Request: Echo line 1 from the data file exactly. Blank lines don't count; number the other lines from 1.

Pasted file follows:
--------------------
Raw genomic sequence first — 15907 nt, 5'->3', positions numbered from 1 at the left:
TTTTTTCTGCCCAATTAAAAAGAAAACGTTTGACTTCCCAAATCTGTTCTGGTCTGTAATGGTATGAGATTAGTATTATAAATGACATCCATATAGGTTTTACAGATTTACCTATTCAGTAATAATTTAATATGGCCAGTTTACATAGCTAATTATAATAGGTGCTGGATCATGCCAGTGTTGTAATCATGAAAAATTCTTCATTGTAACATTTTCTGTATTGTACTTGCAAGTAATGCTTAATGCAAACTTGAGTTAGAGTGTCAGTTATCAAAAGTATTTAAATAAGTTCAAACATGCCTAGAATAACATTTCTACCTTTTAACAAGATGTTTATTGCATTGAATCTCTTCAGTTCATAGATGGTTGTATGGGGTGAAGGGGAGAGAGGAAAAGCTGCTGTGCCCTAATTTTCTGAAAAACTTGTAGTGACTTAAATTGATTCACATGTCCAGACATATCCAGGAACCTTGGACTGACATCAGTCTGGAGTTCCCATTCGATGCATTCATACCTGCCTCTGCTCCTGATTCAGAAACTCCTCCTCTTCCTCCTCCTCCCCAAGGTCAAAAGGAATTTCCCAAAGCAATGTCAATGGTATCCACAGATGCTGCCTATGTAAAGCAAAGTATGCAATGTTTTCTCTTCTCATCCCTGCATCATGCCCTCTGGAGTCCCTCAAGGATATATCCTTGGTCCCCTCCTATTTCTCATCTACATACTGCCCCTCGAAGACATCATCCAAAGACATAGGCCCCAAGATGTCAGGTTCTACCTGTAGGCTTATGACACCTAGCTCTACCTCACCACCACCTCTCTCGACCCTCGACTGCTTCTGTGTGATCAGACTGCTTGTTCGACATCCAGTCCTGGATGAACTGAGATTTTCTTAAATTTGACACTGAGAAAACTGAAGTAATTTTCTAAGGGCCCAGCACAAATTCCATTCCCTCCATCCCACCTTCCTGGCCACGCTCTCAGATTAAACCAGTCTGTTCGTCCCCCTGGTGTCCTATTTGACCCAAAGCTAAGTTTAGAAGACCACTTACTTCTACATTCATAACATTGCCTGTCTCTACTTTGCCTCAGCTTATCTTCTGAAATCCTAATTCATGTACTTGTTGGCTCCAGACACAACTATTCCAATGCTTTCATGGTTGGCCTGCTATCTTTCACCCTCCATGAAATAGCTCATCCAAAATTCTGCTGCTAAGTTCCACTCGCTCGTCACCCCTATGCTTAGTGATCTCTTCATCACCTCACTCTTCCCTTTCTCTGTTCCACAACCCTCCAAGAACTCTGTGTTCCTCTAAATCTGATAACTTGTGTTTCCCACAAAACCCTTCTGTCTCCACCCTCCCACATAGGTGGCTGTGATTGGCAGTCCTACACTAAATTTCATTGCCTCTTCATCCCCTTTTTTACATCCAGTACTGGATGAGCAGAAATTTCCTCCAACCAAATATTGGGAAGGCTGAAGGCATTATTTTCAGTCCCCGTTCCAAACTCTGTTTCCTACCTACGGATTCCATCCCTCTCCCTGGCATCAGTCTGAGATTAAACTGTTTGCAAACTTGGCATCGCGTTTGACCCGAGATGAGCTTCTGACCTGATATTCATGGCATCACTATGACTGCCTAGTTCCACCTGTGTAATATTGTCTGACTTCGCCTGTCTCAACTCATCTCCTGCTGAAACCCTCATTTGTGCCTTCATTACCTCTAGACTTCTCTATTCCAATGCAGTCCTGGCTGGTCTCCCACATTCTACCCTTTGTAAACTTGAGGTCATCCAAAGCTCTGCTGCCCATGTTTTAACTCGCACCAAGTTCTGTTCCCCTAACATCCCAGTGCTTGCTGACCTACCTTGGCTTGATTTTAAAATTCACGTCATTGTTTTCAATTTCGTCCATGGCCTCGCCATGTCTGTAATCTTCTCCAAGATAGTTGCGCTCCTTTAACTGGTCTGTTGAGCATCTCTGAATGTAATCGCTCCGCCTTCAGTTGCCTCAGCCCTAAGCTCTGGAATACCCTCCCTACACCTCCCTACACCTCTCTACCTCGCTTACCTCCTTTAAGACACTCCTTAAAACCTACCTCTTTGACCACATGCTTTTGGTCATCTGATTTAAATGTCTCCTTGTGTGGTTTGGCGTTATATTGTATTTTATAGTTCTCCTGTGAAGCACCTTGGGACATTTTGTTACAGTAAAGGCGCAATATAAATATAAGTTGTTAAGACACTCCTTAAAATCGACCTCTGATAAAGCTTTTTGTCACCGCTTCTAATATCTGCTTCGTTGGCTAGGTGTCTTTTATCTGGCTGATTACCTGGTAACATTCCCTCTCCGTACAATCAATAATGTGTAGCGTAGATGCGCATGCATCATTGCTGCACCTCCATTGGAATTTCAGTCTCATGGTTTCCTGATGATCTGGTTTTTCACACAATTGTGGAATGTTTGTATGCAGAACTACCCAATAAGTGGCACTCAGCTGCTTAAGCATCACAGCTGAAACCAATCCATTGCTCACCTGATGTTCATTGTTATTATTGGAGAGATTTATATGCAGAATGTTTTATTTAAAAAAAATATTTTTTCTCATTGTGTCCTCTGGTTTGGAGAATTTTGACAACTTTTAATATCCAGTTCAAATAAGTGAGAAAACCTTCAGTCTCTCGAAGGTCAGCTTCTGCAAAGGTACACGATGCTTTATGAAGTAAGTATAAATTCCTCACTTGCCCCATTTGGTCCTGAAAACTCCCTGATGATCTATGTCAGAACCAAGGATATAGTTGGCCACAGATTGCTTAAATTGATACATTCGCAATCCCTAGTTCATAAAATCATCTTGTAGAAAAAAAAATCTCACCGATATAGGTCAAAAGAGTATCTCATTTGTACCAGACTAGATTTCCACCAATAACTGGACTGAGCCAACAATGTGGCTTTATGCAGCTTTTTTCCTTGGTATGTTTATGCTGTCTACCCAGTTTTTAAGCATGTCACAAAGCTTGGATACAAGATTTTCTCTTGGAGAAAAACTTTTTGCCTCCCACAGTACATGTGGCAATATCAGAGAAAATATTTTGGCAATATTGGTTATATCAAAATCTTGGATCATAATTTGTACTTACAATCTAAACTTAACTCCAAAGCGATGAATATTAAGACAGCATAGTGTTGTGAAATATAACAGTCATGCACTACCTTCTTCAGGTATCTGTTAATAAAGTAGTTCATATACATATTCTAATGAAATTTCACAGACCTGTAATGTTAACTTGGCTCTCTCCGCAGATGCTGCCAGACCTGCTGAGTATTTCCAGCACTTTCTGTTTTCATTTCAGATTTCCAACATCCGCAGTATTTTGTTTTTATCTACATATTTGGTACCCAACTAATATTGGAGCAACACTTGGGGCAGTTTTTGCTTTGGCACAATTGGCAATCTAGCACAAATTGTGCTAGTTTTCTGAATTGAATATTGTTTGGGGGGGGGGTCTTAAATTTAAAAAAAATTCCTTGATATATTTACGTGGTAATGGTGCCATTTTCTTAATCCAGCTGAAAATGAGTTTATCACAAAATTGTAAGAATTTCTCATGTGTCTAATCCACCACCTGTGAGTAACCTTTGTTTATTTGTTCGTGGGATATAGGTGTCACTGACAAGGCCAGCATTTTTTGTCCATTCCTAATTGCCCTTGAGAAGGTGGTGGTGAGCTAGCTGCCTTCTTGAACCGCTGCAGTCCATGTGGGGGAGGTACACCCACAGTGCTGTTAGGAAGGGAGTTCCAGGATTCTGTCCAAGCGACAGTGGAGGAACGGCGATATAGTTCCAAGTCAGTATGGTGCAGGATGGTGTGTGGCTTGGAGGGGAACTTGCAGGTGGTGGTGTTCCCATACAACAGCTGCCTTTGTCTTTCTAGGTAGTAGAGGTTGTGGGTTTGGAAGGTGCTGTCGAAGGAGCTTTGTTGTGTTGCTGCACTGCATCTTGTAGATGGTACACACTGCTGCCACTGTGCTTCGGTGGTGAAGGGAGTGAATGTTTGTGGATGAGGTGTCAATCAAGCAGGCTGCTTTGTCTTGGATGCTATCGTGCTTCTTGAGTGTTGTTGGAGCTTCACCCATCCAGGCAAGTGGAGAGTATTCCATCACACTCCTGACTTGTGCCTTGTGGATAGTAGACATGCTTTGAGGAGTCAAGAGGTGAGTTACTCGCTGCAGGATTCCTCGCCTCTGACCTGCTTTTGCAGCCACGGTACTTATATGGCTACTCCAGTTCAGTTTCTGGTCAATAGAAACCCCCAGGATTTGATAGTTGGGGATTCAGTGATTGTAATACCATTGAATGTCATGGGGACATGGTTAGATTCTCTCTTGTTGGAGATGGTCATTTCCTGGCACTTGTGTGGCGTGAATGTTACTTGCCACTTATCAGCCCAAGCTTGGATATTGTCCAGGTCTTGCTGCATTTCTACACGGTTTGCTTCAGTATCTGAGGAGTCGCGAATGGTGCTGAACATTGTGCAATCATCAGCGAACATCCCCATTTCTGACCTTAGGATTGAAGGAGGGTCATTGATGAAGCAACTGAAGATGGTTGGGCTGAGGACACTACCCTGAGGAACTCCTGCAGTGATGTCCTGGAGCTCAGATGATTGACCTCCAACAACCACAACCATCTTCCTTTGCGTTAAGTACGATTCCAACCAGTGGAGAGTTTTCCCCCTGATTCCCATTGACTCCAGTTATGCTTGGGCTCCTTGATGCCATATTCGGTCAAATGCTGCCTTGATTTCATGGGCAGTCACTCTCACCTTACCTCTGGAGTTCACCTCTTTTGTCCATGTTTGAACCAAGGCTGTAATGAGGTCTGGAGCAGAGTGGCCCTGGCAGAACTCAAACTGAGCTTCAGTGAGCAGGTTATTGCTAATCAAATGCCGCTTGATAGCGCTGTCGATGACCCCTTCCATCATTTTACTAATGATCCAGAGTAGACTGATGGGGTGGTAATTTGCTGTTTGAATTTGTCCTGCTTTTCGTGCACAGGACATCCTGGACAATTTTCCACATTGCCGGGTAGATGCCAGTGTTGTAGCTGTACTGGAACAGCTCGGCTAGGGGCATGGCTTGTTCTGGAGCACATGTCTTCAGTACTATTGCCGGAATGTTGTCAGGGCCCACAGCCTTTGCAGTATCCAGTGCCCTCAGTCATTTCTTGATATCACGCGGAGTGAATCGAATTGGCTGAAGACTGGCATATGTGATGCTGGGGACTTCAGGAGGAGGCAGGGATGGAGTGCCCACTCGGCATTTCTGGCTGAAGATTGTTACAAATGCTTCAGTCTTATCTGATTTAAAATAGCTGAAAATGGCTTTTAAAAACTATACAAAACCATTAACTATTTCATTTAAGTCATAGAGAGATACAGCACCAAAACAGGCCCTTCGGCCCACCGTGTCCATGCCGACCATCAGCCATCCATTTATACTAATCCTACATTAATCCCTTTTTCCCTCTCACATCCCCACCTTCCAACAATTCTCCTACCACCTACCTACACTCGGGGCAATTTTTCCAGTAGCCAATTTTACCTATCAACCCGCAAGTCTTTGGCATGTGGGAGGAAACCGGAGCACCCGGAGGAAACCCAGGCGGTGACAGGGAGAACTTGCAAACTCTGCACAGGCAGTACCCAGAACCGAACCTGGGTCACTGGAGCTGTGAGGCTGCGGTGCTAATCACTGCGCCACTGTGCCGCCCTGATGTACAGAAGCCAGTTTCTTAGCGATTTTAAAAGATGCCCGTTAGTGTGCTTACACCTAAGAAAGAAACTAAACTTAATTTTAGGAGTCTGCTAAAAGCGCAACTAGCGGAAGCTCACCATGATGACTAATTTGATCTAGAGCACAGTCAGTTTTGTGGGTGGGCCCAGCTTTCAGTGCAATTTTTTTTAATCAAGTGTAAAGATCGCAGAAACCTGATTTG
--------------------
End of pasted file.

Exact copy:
Raw genomic sequence first — 15907 nt, 5'->3', positions numbered from 1 at the left: